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Radio review: Free Thinking, The Falklands Now, and The Verb

14 April 2022

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Free Thinking (Radio 3, Thursday of last week) heard from archaeologists about ancient burial sites

Free Thinking (Radio 3, Thursday of last week) heard from archaeologists about ancient burial sites

ARCHAEOLOGISTS have a saying: “The dead don’t bury themselves,” which, roughly translated, means that funerals and memorial services are not for the dead, but for the living. The ways in which people are buried and the objects that are interred with them say more about the people doing the burying than about the deceased.

So, as Lindsey Buster explained in Free Thinking (Radio 3, Thursday of last week), we should not always assume that burial objects found in ancient graves are gifts for the gods or knick-knacks for the afterlife. They may be things of sentimental value to the bereaved, with powerful associations for those left behind.

We don’t tend to think of Iron Age man as being emotional, still less sentimental. Wasn’t life too brutish and short for all that soppy stuff? Not according to Dr Buster, who related findings that she has made on digs in Scotland to the keepsakes that we might today retain of our loved ones. Matthew Sweet’s other guests on the programme owned up to some: tins of beans, pairs of worn-out shoes, and — in the case of Sweet himself — a jar of pâté well past the date of fit consumption, which he has held on to in memory of a dear departed friend.

This year marks the 40th anniversary of the Falklands conflict, and, in The Falklands Now (Radio 4, Tuesday of last week), we discovered how islanders have a great deal more than knick-knacks by which to remember the dead. The British territory has been transformed in the intervening years into an affluent, cosmopolitan community, with a per-capita GDP that is fifth highest in the world.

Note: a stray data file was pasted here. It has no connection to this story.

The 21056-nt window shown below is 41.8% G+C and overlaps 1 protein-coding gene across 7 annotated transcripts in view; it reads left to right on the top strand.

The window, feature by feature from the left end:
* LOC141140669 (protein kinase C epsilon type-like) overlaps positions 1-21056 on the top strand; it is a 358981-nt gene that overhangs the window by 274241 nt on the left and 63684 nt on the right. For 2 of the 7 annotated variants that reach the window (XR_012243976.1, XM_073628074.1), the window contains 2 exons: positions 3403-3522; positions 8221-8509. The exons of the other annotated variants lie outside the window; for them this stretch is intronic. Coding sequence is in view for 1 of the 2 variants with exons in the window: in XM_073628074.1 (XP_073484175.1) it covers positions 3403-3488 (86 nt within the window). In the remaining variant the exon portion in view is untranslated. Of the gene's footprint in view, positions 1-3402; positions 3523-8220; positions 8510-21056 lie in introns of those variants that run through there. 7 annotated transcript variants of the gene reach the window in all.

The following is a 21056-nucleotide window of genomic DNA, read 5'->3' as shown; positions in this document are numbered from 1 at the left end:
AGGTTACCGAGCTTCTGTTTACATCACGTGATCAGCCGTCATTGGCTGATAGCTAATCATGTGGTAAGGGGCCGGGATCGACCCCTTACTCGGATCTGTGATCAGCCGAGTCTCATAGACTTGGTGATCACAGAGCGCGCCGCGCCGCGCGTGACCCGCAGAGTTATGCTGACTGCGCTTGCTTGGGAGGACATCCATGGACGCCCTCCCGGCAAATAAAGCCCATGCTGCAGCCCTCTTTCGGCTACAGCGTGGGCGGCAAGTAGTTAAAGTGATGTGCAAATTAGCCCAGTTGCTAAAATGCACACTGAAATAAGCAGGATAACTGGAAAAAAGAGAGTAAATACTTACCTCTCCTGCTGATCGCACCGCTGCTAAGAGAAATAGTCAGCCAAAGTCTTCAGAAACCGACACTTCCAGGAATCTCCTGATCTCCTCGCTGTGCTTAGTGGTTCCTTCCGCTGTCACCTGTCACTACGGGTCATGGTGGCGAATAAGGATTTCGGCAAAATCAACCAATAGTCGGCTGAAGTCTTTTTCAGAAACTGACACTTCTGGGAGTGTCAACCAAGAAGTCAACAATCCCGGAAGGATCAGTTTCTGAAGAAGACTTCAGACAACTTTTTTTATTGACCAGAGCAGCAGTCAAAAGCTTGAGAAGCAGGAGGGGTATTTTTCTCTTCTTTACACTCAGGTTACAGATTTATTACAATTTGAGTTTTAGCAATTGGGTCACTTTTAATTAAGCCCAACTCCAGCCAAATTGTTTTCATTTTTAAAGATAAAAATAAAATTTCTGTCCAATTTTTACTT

At least the Falklands, according to the people that Mike Wooldridge talked to, are no longer some colonial headache, a drain on UK taxpayer resources that successive governments wish to be rid of but don’t have the courage to do so. A recent referendum, in a population comprising people whose origins are as far-flung as Taiwan and Brazil, demonstrated almost unanimous support for remaining British; and no British veteran of the conflict visiting the Islands will ever be required to buy himself a drink.

Yet one is left wondering how long the good days can last. At Christ Church Cathedral, Port Stanley, a foodbank caters for the workers who can barely afford the high property prices, similar to those of the south of England. The stalemate with Argentina over ownership is, in the words of one islander interviewed here, exhausting; and post-Brexit tariffs are not helping. Whether the 50th anniversary will be as joyous an occasion is not clear.

In contrast, it was with joy unadulterated that The Verb (Radio 3, Friday) marked its 20th anniversary. Whether you cheer or moan depends almost entirely on how you respond to the presenter, Ian McMillan, the “Bard of Barnsley”. The star turn at this party, from beyond the grave, was W. B. Yeats, whose reading of his own poem, “Song of the Old Mother” — part speech, part song — reminded us that performance poetry is not a recent invention.

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